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STRUGGLING

The two biggest names at the Tokyo Olympics stumbled on the same day

Naomi Osaka of Japan reacts during her third round match against Marketa Vondrousova of Czech Republic
REUTERS/Edgar Su
Weight of the world.
  • Hasit Shah
By Hasit Shah

News editor

Published

This article has been updated.

It’s been a difficult year for even the greatest, most durable athletes; their training and elite-level preparation has been interrupted, and the scrutiny has become even more intense.

Still, Olympic organizers and viewers—as well as the broadcasters and sponsors who have spent billions on the event—are shocked by what happened on July 27: Japanese tennis player Naomi Osaka was eliminated from the tournament, while US gymnast Simone Biles withdrew from the team competition, citing a mental health issue. The next day (July 28), she pulled out of the individual all-round final.

Osaka and Biles are arguably the two biggest-name athletes at these Olympic Games. Osaka is the local superstar, a multiple Grand Slam winner who had the rare honor of lighting the Olympic cauldron at the end of the opening ceremony. Biles won four gold medals at the 2016 Games in Rio, and is widely considered one of the greatest gymnasts of all time.

Osaka lost in straight sets to the Czech Republic’s Marketa Vondrousova, and Biles dropped out, as the US team finished second behind the Russian Olympic Committee. Both athletes were expected to win in Tokyo, and their departure would be a huge blow to the Games, in a sporting and commercial sense. Biles could still compete in other individual events, but it is uncertain.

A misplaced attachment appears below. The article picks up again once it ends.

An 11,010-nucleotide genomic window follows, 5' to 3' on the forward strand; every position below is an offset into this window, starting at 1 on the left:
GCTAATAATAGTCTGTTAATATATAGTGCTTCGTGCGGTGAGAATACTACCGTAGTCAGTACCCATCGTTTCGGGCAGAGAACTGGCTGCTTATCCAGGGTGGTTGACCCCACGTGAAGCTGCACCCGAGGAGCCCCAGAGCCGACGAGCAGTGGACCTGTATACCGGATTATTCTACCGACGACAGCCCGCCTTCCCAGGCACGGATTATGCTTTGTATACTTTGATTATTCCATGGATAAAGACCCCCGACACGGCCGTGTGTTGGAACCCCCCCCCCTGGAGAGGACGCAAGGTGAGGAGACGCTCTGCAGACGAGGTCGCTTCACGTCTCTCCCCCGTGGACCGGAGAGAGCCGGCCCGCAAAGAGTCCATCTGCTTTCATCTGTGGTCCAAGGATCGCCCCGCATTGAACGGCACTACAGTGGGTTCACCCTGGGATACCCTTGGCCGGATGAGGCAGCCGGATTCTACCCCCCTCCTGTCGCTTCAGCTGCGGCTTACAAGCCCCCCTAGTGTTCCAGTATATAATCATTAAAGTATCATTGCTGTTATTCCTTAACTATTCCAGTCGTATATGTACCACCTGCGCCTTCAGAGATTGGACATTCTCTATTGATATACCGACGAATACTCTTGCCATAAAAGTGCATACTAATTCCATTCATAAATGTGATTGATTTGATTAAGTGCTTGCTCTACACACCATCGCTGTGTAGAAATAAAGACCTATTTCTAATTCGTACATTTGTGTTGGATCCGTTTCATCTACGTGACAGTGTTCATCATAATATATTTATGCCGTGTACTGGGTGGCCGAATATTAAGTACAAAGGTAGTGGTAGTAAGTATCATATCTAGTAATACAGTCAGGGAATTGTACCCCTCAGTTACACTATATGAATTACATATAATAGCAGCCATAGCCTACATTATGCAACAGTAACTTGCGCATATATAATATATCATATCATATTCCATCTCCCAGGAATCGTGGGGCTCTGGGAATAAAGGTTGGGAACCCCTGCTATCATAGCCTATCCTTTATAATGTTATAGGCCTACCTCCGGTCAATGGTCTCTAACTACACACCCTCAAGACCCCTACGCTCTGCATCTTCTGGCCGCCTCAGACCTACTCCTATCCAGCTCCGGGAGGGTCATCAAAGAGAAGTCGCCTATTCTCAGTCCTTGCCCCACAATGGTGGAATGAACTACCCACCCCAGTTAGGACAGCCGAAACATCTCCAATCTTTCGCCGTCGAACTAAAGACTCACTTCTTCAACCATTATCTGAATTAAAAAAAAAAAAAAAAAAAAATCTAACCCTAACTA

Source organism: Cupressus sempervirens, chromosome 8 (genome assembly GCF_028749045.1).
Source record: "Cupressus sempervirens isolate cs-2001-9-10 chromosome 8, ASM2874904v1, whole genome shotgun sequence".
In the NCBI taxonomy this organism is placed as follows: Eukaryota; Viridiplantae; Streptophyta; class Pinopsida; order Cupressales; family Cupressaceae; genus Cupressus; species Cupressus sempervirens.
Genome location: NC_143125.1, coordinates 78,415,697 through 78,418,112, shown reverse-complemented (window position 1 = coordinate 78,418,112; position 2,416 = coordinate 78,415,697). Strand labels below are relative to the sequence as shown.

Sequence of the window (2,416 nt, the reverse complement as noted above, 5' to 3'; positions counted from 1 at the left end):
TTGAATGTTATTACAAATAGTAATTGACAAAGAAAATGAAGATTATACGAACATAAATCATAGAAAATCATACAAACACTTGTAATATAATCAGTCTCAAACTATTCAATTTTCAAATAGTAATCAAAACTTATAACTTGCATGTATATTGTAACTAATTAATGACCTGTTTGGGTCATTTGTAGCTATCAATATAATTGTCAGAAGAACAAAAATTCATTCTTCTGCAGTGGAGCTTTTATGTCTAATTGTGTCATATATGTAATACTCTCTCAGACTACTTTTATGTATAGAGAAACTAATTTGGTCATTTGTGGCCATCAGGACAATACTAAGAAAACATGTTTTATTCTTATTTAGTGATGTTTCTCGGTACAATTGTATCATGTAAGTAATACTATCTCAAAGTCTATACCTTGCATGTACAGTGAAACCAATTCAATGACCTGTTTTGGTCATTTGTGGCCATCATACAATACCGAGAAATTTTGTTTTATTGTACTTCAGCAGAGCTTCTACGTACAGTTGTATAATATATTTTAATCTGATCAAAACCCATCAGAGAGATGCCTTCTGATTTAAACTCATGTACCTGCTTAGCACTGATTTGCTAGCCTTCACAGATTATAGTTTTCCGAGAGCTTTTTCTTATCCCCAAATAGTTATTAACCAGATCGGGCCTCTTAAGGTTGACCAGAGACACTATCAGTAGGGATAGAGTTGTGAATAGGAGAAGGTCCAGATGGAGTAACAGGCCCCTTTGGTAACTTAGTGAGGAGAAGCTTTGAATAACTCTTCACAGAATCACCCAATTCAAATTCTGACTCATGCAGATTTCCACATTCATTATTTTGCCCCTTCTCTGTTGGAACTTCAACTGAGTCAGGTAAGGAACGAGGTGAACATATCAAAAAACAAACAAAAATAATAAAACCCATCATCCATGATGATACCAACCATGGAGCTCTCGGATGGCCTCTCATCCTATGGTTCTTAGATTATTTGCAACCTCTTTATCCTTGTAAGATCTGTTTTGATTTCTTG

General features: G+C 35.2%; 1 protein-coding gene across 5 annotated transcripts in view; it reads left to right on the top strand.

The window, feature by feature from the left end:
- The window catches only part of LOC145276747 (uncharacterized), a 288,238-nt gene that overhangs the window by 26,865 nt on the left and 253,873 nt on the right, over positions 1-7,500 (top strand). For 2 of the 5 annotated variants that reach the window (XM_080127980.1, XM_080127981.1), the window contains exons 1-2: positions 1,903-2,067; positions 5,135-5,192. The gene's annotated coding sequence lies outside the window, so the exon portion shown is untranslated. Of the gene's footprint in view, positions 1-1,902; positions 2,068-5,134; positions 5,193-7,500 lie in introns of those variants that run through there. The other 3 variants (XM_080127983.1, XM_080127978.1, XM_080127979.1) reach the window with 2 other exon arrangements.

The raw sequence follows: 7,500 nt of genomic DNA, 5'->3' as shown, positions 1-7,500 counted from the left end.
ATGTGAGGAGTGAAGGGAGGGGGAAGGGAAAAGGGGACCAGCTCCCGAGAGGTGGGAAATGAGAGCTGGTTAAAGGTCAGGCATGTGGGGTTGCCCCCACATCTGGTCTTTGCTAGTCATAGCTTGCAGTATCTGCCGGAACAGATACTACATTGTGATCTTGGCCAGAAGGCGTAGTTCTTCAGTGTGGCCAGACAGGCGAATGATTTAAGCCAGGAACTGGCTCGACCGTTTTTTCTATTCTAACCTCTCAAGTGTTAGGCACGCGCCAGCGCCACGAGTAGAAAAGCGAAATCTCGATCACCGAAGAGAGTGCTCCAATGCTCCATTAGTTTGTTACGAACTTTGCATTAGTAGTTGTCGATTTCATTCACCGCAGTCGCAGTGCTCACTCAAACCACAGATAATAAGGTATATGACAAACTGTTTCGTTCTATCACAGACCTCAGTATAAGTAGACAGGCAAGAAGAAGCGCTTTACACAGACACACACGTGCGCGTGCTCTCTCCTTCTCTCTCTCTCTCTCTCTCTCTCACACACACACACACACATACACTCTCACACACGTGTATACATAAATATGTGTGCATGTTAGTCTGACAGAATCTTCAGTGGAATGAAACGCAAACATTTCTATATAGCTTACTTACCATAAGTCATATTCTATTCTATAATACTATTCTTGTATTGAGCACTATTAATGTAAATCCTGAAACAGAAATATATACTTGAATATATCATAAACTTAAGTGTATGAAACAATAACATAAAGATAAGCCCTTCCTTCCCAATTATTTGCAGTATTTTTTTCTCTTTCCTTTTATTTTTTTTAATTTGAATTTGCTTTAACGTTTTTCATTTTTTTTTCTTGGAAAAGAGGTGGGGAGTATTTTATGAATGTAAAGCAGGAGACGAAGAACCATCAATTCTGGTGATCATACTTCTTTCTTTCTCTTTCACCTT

Osaka and Biles are more than athletes

Osaka and Biles represent much more than excellence in tennis or gymnastics. They are young, staggeringly successful women of color in predominantly white sports, and have been advocates for racial justice and mental health, openly discussing their challenges and speaking out on difficult issues. “From Covid to social justice, it’s been a really challenging time,” Biles said at the end of 2020.

“I truly do feel like I have the weight of the world on my shoulders at times,” Biles posted on Instagram on July 26. She withdrew from the team competition a day later. “Whenever you get in a high stress situation you kind of freak out,” she explained afterwards. “I have to focus on my mental health and not jeopardize my health and wellbeing.”

Meanwhile, Osaka also admitted she has been struggling mentally—”It’s OK to not be OK,” she wrote in Time—and pulled out of the French Open and Wimbledon before committing to the Olympics.

Sponsorships and endorsements

There’s also a lot of money at stake. Naomi Osaka is the highest-paid female athlete ever, says Forbes, earning $60 million in the 12 months up to June 2021. (Tellingly, she’s still behind 11 men on a list that’s headed by MMA fighter Conor McGregor, who earned three times as much as her.)

That includes $55 million in endorsement deals alone, and Nike, which pays her $10 million a year, even allowed her to display other sponsors’ logos on her tennis apparel, indicating her immense market value. The company refused to let Serena Williams and Andre Agassi do that, insisting that only the Nike swoosh should be visible on their gear.

Biles is not on the same pay scale, but she is a big star in the US, and she has deals with Kellogg’s, Visa, and Hershey’s, as well as her own line of gymnastic equipment. She notably left Nike this year for Gap’s Athleta brand, which she praised for being supportive of female athletes.

But more than anything, these Olympic Games—delayed, restricted, and unwanted in Japan—needed their established superstars. On the other hand, there’s still plenty of time for new heroes to emerge.

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